NYT: CIA bought, destroyed undeclared Iraqi chemical weapons demanded by UN
The topic of WMD in Iraq has been a hot potato for more than two decades, ever since the end of the first Gulf War and the procession of 17 UN Security Council resolutions demanding that Saddam Hussein verifiably destroy them. Hussein ignored those demands and committed numerous violations of the 1991 cease-fire agreement that suspended the war. In 2003, the US went back to war in part over the issue of WMD, deposing Hussein but coming up empty on the accusations of chemical and biological weapons, which prompted the “Bush lied” arguments that have echoed ever since. Occasionally, caches of chemical weapons have been found in Iraq, reviving the debate, but they have been weapons that had already been declared and transferred to UN control before the 2003 invasion.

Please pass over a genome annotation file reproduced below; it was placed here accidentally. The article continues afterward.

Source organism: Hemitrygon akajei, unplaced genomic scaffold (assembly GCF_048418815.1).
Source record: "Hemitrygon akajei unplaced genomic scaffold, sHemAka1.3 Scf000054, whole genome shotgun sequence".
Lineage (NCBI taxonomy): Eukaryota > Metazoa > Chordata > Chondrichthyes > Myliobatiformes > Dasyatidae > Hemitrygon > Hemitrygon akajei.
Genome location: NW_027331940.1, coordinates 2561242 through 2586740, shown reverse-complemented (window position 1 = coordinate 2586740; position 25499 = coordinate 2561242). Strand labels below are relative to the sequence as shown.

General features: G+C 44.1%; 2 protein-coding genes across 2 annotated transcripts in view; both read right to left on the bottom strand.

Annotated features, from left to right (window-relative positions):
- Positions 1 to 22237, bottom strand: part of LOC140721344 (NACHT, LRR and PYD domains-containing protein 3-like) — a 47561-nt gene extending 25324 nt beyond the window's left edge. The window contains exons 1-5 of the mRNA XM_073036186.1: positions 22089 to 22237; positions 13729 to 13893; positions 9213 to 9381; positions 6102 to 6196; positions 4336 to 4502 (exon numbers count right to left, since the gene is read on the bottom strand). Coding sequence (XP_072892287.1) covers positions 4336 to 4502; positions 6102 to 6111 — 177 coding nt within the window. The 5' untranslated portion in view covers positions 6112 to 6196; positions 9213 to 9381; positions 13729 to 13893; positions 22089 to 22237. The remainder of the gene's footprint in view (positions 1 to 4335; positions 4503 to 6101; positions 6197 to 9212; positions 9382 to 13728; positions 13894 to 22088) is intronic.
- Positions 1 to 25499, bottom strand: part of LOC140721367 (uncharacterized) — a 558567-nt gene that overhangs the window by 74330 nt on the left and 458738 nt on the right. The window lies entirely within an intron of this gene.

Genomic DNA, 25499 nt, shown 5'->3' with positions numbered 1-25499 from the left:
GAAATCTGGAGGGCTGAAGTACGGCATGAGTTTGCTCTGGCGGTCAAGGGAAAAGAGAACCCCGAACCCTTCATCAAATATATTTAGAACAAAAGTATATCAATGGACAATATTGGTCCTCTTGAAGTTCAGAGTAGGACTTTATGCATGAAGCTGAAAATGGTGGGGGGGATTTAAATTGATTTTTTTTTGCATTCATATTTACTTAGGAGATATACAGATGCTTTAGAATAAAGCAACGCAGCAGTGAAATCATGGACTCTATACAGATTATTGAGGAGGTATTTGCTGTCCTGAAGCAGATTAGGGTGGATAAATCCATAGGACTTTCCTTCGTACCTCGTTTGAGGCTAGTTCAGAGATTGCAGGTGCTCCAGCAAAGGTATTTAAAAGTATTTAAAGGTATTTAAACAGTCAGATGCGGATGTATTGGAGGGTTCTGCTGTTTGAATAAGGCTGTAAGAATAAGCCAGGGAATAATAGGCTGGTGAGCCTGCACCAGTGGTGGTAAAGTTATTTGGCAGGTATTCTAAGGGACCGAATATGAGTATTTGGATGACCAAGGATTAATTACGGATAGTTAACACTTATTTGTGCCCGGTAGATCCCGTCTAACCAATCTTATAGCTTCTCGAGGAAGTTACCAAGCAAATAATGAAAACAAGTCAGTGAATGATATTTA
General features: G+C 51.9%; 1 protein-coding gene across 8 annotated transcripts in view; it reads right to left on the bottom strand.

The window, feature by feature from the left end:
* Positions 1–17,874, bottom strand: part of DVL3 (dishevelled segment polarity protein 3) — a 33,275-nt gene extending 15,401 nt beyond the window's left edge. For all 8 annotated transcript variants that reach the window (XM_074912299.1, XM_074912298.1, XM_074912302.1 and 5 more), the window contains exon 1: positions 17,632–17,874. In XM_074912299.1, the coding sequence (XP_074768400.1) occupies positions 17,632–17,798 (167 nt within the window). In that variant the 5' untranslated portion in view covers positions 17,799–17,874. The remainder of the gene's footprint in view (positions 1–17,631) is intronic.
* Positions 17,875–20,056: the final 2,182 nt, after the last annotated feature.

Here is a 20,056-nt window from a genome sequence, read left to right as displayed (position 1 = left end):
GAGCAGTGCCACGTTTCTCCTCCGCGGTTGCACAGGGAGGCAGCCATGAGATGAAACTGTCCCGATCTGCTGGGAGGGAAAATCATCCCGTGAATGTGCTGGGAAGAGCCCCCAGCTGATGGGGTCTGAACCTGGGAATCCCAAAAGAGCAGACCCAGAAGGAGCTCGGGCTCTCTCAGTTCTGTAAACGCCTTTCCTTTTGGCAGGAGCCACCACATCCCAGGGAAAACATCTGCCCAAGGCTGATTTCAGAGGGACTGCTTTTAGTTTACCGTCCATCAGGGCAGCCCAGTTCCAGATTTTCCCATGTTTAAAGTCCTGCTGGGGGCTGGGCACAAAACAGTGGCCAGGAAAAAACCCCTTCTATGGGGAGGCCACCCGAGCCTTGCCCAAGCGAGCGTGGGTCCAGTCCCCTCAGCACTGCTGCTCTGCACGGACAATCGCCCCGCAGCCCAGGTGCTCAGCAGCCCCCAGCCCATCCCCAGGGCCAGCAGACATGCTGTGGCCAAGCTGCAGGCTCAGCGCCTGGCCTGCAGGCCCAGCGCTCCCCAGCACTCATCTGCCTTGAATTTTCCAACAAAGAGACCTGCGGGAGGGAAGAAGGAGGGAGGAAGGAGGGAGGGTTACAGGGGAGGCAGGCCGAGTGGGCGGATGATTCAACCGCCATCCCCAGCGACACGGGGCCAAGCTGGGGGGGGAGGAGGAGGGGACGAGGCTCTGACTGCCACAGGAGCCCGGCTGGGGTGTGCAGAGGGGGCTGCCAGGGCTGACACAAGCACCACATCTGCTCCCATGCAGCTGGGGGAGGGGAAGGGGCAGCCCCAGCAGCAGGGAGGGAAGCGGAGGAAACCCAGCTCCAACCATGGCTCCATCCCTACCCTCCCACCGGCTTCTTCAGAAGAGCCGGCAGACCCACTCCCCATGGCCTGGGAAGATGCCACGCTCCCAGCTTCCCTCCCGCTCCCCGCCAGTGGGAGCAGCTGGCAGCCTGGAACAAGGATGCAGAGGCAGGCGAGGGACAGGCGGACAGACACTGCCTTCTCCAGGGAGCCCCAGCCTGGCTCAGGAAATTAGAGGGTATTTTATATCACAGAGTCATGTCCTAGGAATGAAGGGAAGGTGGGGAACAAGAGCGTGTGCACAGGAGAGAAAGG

If the WMD existed in Iraq, what happened to it? Many suspected that it got transferred to Syria prior to the 2003 invasion, but the New York Times reports today that the CIA actually did find at least some of the suspected and undeclared caches of chemical weapons — and destroyed them:
The Central Intelligence Agency, working with American troops during the occupation of Iraq, repeatedly purchased nerve-agent rockets from a secretive Iraqi seller, part of a previously undisclosed effort to ensure that old chemical weapons remaining in Iraq did not fall into the hands of terrorists or militant groups, according to current and former American officials.
The extraordinary arms purchase plan, known as Operation Avarice, began in 2005 and continued into 2006, and the American military deemed it a nonproliferation success. It led to the United States’ acquiring and destroying at least 400 Borak rockets, one of the internationally condemned chemical weapons that Saddam Hussein’s Baathist government manufactured in the 1980s but that were not accounted for by United Nations inspections mandated after the 1991 Persian Gulf war.